It was the 4th of July in January in downtown San Diego on Friday night, with one important difference: It was bigger.
A crowd estimated at 80,000--about three times larger than any ever assembled at the bayside Seaport Village--gathered shoulder to shoulder, knee to knee and beer bottle to beer bottle to kick off the city's first Super Bowl weekend.
They viewed one of the city's largest fireworks displays, as the pyrotechnics painted brilliant umbrellas of light over the bay. The loud, cannon-like pop from each explosion--the rockets were launched from barges along the Coronado shoreline--sent sensitive car alarms throughout the area screaming.
Green laser lights also danced in the sky, though they were often obscured and fuzzy because of low clouds.
Hyperbole Was Rampant
But no matter. The mass of humanity delighted in the show and brought out the hyperbole.
"This is the greatest thing to happen since Moses," proclaimed Bob Tagye of Chula Vista, an elderly gentleman. "Every big city should have an event like this."
"This is better than when the Padres won the pennant," said Tony Babida, a barber who lives in Poway.
After the fireworks extravaganza ended, many in the throng descended on downtown, mainly the Gaslamp Quarter. Though part of 5th Avenue was closed for a street party, local residents and out-of-town fans of the Redskins and Broncos--many of them dressed in their team's colors--jammed restaurants large and small throughout the historic district.
Lines of people snaked in front of places like Smedley's, Croce's, Patrick's II and the Golden Lion. The bar at the U.S. Grant, usually quite roomy on a Friday night, was wall-to-wall with boisterous patrons.
Streets, such as Market, Harbor and G, became no more than narrow parking lots for a time, as people tried to maneuver their cars through the gridlock.
It was evident by noon--six hours before the first fireworks explosion--that downtown and Seaport Village were about to receive a face-to-face greeting with the Super Bowl.
Traffic Was Clogged
Traffic near the Marriott Hotel & Marina, the National Football League's headquarters, was bumper to bumper, and police were called to bring order to the budding automotive anarchy.
By 1 p.m., the Seaport Village parking lot was full, as was the large one across the street. If there was ever any doubt about when the anticipated Super Bowl crush would arrive, it was removed by then.
Rose Williams said she, her husband and her daughter drove to San Diego from North Carolina to join in the Super Bowl frolic, though they couldn't get any tickets for the game.
"I came to San Diego because I heard it was America's Finest City," she said. "So far, so good."
Even in Friday night's dense crowds--which are anathema to growth-conscious San Diegans--there was good will toward the visitors who clogged Lindbergh Field and downtown streets.
"We can share San Diego for a week," said Gene Sumner of La Mesa, who was sipping beer and nibbling on cold cuts. "It will be super for a week."
Interjected Sumner's companion, Suz Trolinger, also of La Mesa: "They should have their fun, and then they should return (home)."
Police, who had about 90 officers patrolling the downtown streets Friday night, reported no major crime problems as of about 9 o'clock.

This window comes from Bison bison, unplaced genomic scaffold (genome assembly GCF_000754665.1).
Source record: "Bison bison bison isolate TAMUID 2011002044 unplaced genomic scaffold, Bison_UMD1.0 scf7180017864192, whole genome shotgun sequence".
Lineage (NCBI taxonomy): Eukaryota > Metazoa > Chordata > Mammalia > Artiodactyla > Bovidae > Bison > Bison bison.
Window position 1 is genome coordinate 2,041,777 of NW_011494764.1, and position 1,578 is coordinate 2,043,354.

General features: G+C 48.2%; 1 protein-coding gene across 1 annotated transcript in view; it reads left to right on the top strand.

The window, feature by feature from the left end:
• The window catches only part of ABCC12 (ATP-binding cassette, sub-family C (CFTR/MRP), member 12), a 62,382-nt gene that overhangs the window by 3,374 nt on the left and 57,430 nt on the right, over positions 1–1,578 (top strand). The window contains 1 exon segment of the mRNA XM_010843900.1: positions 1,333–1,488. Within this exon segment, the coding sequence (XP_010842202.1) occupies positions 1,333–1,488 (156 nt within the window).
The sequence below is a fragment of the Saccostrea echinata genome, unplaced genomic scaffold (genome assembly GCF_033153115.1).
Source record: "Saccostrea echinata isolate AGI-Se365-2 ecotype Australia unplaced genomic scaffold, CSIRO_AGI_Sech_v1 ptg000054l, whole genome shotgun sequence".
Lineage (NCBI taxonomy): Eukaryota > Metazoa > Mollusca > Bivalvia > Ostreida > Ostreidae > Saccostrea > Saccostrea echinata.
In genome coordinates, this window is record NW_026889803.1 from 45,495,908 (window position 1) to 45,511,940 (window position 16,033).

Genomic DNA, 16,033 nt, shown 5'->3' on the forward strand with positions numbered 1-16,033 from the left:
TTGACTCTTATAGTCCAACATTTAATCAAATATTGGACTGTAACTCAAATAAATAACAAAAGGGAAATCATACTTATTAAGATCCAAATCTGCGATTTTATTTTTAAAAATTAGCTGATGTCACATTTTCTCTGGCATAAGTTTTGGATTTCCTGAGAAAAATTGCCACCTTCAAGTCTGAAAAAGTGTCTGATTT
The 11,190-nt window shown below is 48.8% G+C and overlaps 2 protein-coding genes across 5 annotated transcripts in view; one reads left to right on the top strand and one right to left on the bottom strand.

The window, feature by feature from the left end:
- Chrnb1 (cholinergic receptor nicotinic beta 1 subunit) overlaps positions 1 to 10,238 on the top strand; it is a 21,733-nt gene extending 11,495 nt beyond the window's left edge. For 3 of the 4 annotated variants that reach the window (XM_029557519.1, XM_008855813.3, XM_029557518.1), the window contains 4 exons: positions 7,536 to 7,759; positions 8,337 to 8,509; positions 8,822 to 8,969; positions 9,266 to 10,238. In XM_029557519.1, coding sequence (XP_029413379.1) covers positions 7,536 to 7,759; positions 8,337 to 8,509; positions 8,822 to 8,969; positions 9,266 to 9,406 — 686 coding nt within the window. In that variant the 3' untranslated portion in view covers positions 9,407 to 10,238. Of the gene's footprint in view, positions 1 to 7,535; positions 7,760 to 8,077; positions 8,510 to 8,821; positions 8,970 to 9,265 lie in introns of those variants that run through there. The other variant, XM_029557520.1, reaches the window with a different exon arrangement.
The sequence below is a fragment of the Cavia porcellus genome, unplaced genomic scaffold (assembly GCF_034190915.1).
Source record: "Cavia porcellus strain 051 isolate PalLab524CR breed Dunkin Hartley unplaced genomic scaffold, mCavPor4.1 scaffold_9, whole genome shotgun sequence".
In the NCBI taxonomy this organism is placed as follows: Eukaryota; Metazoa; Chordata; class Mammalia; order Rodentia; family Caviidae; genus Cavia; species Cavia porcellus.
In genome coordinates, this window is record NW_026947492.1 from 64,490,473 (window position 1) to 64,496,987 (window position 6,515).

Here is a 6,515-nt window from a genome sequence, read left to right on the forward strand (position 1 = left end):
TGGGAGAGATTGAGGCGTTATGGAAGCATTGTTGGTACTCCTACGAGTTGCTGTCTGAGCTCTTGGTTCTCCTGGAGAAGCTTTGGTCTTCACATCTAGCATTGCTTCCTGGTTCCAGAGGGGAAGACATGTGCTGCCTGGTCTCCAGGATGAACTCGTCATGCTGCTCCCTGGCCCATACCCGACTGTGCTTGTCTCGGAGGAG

While the late-night festivities were left to adult revelers, the focal point of the evening--the fireworks--drew many families and children. They straddled the rocks along the bay, they stood on the fishing pier in Coronado, and those who could find the space set out blankets on the lawns at Seaport Village.
Theme Was Patriotic
The crescendo of pyrotechnics had a patriotic theme, ushered in by way of a taped greeting from President Reagan. The show was set to music and simulcast by radio station KCBQ-FM. There were songs by Neil Diamond, Frank Sinatra and Bruce "Born in the USA" Springsteen, as lasers attempted to spell out USA against the smoke left by the explosions.
There was a giant inflated football.
There was President John F. Kennedy invoking his famous line, "Ask not what your country can do for you, ask what you can do for your country."
There was Martin Luther King Jr. resounding with parts of his "I have a dream" speech.
There were old sportscasters describing the big plays of big games played long ago.
The display, which cost about $150,000, was paid for by Great American First Savings Bank.
"This was bigger and better than anything I've ever seen here," said Don Wendell, a San Diego engineer.
But even the furor of the celebrations didn't serve to change the perception of San Diego for one die-hard football fan from Florida. Leonard Kohn of West Palm Beach walked among the crowd with a stuffed dolphin atop his cowboy hat and wearing a Miami Dolphins jacket.
"It's about as dirty as it was 20 years ago," Kohn said, when asked his impressions of San Diego.
At Horton Plaza, a lot of people thought the party there was free. They went up to the gate and found out it cost $20 to get in. A lot of people walked away disappointed.
Tom Wallace, an attorney from Denver who was trying to maneuver through the downtown crowds, said, "This is a disaster. I hope the game turns out better than this."
A Dressed-Up San Diego
Remarked one woman at the front door of the Omni Hotel, "This isn't San Diego, being all dressed up like this."
Pat Haggerty, a Denver Bronco fan whose father is a referee in the National Football League, was walking around the Omni Hotel, sporting a bright orange Bronco T-shirt and an orange baseball cap.
"San Diego is great," Haggerty said. "When you compare it with Denver, it's even better. There's no snow."
Times staff writers Curtis L. Taylor, Raymond L. Sanchez and Ralph Frammolino contributed to this story.